One answer is that it depends how we say the words. We had already, in a previous workshop, looked at voice colouration, and this workshop didn’t stretch to trying out the many things we can suggest about, for example, “nut” by the way we speak it. The further wonders of intonation and vocal nuance will be the subject of a future workshop, I’m sure. Sound colouration is certainly one of skills involved in storytelling and something that sets it apart from Story-writing because it happens in the moment of telling which is a present moment.
Another answer to the question about how much colouration is a practical one (which also offers a different angle on story from written/read stories) – only as much as is strictly necessary. No description for its own sake. Only words and qualities which contribute to the world and dynamic of the telling. Less is more – but more can often be good.
There was much here to be applied to the stories we have in our repertoire, our story-bag, and to how we might develop and enrich our telling of them, but in this workshop I finally introduced a particular story, the text of an African story I’d found in a collection. Like the snail it seemed to be a simple outline, but it yet invited colouration,-
“Mulungu And The Beasts
In the beginning man was not, only Mulungu and his people, the beasts. They lived happily on earth.
One day a chameleon found a human pair in his fish trap. He had never seen such creatures before and he was surprised. The Chameleon reported his discovery to Mulungu. Mulungu said, “Let us wait and see what the creatures will do.”
The men started making fires., They set fire to the bush so that the beasts fled into the forest. Then the men set traps and killed Mulungu’s people. At last Mulungu was compelled to leave the earth. Since he could not climb a tree he called for the spider.
The spider spun a thread up to the sky and down again. When he returned he said, “I have gone on high nicely, now you Mulungu go on high.” And Mulungu ascended to the sky on the spider’s thread to escape from the wickedness of men”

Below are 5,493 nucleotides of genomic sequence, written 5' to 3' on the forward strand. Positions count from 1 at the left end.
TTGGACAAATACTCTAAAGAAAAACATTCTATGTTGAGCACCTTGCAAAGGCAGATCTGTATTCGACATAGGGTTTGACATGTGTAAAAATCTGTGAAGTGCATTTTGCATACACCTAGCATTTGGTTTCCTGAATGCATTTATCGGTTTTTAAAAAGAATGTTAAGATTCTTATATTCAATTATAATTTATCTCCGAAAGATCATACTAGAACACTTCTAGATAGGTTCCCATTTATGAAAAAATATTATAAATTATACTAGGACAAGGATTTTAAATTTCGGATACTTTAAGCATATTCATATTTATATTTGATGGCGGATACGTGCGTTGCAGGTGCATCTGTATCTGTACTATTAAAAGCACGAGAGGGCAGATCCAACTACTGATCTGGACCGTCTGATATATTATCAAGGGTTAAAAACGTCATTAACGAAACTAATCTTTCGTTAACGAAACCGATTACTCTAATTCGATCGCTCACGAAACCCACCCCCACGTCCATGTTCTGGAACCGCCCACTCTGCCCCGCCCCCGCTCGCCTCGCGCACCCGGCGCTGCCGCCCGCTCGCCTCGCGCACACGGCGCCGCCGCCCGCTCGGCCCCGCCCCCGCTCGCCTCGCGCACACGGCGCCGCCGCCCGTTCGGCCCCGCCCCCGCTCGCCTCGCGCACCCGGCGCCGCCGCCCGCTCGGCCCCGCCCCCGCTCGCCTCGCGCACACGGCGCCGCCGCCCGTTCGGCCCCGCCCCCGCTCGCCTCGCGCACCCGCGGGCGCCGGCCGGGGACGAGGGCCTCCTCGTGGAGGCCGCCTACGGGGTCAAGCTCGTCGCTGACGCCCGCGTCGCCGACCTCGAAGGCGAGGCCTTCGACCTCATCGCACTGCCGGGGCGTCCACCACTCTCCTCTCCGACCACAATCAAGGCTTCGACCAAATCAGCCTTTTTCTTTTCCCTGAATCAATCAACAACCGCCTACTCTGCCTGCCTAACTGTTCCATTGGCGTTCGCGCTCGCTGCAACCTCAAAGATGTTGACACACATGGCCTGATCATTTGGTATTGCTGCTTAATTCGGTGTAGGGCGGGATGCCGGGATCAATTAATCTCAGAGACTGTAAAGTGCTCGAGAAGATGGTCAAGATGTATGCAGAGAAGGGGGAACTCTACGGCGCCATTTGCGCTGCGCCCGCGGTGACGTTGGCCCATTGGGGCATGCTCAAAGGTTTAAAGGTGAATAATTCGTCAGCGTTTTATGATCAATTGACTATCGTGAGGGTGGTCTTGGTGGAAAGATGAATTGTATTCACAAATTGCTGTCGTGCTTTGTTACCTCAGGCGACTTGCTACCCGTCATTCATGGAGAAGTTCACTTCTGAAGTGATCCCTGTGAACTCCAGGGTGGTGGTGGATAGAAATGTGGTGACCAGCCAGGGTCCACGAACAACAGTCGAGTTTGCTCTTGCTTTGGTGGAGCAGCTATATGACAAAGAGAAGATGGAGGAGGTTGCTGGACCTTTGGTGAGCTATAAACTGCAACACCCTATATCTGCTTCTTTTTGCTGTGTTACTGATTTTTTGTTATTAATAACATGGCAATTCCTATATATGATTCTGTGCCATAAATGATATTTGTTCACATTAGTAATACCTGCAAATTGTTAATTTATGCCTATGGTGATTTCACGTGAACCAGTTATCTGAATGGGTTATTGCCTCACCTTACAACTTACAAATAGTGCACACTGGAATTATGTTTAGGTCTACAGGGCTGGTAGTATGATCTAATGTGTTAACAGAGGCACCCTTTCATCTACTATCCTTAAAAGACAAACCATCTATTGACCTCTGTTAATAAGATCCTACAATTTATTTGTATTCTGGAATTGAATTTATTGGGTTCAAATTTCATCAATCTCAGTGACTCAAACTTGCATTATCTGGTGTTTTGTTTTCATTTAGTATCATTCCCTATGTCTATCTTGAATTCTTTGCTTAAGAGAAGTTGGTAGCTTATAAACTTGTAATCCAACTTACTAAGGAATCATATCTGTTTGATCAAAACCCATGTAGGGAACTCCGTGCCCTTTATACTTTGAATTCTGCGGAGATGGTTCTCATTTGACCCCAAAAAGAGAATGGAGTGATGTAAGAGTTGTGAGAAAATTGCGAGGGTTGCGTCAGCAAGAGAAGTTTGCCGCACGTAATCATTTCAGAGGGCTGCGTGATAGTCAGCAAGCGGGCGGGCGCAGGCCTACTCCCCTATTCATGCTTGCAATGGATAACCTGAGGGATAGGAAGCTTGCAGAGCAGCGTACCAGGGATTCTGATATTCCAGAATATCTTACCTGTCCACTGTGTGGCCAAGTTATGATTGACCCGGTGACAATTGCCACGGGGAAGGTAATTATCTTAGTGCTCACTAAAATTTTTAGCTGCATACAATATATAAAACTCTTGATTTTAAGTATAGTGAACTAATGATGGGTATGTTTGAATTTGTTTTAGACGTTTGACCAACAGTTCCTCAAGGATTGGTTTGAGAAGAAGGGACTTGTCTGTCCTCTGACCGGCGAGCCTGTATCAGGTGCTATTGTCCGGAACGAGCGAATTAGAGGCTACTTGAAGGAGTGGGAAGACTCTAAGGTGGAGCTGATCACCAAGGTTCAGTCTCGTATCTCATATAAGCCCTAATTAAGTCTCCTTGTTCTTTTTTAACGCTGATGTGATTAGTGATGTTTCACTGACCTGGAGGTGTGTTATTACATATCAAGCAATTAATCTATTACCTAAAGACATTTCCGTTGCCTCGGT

There was much to discuss and reflect on with this story and we will no doubt return to it in future workshops, but my question on this occasion was, what would you colour in/ describe in more detail/add words to/emotionally enhance in this story to draw out its meaning? I think there was no option but to work on the story as it raised so many questions and suggested so many values and qualities, but how would we do that? People worked in pairs and came up with a lot of ideas. They speculated on the spider’s role in all this. They wondered why Mulungu couldn’t climb a tree. They offered various descriptions of the spider’s thread. They queried what order of being was Mulungu.
The answers to these speculations will determine how we tell this story, and the answers will be expressed in colouration, – description, intonation, qualifying words, and so on. “Mulungu And The Beasts” could be told as an epic, extended and episodic, or turned into an opera with extended numbers where music does the colouring-in. On the other hand it could be a short parable for discussion, or a medium-length nature-myth. You can be sure that the African tellers from whom it originated would have given their own colouration to their telling, but what does it mean to us, and how can we build that meaning into our telling?